Please discuss your options with me if you have extenuating circumstances, a severe illness, etc., that may prevent you from successfully completing the course. Excusable absences include those that can be documented (doctor’s visit or court date for example). Presenting the written excuse is the responsibility of the student upon return to class. The teacher should always be notified in advance of an impending excused absence.
Being tardy becomes a disruptive problem for the entire group. A tardy is defined as arriving five or more minutes after the start of class. Arriving ten minutes or more late or leaving ten minutes or more early will be counted as an absence. IF YOU ARRIVE AFTER THE TEN MINUTE MARK OR LEAVE 10 OR MORE MINUTES EARLY, YOU WILL NOT GET CREDIT FOR CLASSWORK ACTIVITIES (OR GRADES) THAT PERIOD!

PLEASE GIVE THIS VERY CAREFUL ATTENTION! YOU MUST BE PRESENT THE ENTIRE PERIOD TO EARN CLASS PARTICIPATION!

The university’s weather-closing policy is available at

weather.htm>. Closings are posted on the website and most major media.
7. Disruption of the Learning Environment: Behavior that disrupts the teaching and learning processes during class activities will not be tolerated, and a disruptive student may be dismissed from the course and may receive a grade of WF. Please see <http://a-s.
Clayton.edu/DisruptiveClassroomBehavior.htm


Clayton.edu/DisruptiveClassroomBehavior.htm> for a full explanation.
Writers’ Studio (Room 224, Arts and Sciences, 678-466-4728)

I encourage students to seek additional personal instruction and tutoring at the Writing Studio, located in Room 224 Arts and Sciences Bldg. The staff can assist you with all stages of the writing process, from invention to organization to revising. They will not, however, edit your papers or correct all your grammatical mistakes. If you seek help with a specific grammatical quandary or troublesome stylistic tendency, they can show you strategies for overcoming these problems. The service is free; you may drop-in and wait for a tutor or sign up for a regular appointment. N.B.: You, not your tutor, are ultimately responsible for the quality and content of the papers you submit.


Accommodations for Students with Special Needs

Individuals with disabilities who need to request accommodations should contact the Disability Services Coordinator, Student Center Room 255, phone 678-466-5445, or email: disabilityservices@mail.clayton.edu.



Schedule of Readings and Assignments

Please Note: Reading and writing assignments are due at the beginning of class on the day for which they are listed. I will make changes to the schedule to accommodate unforeseen events and to meet the class’s educational goals more effectively through classroom announcements and/or CSU e-mail. Please keep abreast of these changes by recording them below. If you miss class, you are still responsible for any changes I announce in class, so consult a peer for what you missed.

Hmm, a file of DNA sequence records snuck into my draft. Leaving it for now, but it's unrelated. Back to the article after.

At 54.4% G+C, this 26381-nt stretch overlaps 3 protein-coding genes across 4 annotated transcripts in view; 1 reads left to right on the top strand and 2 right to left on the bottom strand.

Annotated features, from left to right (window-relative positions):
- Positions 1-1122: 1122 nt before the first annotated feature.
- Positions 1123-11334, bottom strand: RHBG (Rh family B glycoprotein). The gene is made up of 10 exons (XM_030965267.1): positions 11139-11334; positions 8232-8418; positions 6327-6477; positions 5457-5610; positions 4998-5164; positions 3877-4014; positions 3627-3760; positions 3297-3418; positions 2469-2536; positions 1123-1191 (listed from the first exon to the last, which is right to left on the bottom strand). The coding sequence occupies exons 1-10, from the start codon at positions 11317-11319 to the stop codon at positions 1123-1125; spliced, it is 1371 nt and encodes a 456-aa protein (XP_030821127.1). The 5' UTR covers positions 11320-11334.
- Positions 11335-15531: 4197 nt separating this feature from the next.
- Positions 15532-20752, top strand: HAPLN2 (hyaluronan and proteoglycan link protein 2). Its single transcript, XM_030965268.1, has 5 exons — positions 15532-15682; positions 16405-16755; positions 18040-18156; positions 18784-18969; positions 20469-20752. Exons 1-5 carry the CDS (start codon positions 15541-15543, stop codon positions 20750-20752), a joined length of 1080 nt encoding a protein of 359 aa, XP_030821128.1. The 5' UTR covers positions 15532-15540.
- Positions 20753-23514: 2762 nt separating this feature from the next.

The Annotated Bibliography will be graded early in the Proposal Paper project ahead of the total project completion in the 20% category in an effort to assess progress and assist completion in content and form on the Position Paper. The final, short Reflection Paper will count in the 20% category. The Proposal Paper presentation will count in the CW 20% category. More specific information will be provided at appropriate times.
Our theme for this semester will be the relationship of the individual to the community – a global view. The Proposal paper is to present an idea for community improvement based on the student’s definition, reading, analysis and evaluation of community and needs. We will use various written forms for models: editorials, reviews, personal essays, films and a novel.

  1102 Schedule



Note: all writings must be submitted to turnitin.com by papers’ “final” due dates or the paper will not be evaluated! (Also counts as a CW grade.)
We will use the free NYTimes on a bi-weekly basis for subject, G/U, and style study
A class period will be used for Library Orientation session – date TBA
BRAVE NEW WORLD Test 3/1/12 = Wk 8
Two written peer reviews are required for all papers except the final “Reflection” paper. Students may use the Writer’s Studio (with written feedback) instead of class peers if preferred. These are to be submitted with draft and final copies.
As this is Composition 1102, the instructor will provide only HOLISTIC reviews and only by appointment during scheduled office hours. I will not EDIT your papers for these are YOUR PRODUCTS.
This is a “Product” class!!! We want to create high quality products!

Week 1 RRR – Rhetorical Reading Response

Day One:Theme



Syllabus – esp schedule & tardiness
Textbook orientation
Portfolio Requirements
GaView/turnitin.com/Word

“Meet your neighbor “ Writing Activity

Read in Insights: Nate Hentoff “Should This Student Be Expelled?”

Day Two:


Syllabus ?’s; Rhetorical Reading Response Review & discussion

Peer Review & Sentence Analysis for “Neighbor”

Watch – make notes for Avatar & define Voc

Due Week 2 – RRR“Should This Student Be Expelled?”



Week 2 Holistic Grading or How are paper grades determined?

BASICS – Writing Checklist & Grammar Info or

Where to Go for HELP with SWE?

Peer Review – RRR #1 – Day 1

RRR #1 DUE – Day 2

Watch – make notes for Avatar/Voc Def. – Discussion Wk 3



Wks 3&4 Evaluation Paper Intro-Due: Draft #1 -1/31; #2 -2/2

Final – 2/7

Avatar/Theme/Voc Class Discussion

Types of Arguments – Handout & Handbook

NYTimes/ Model text essays:

Stephen King “Why We Crave Horror Movies?”

Submit answers to text questions Wk 3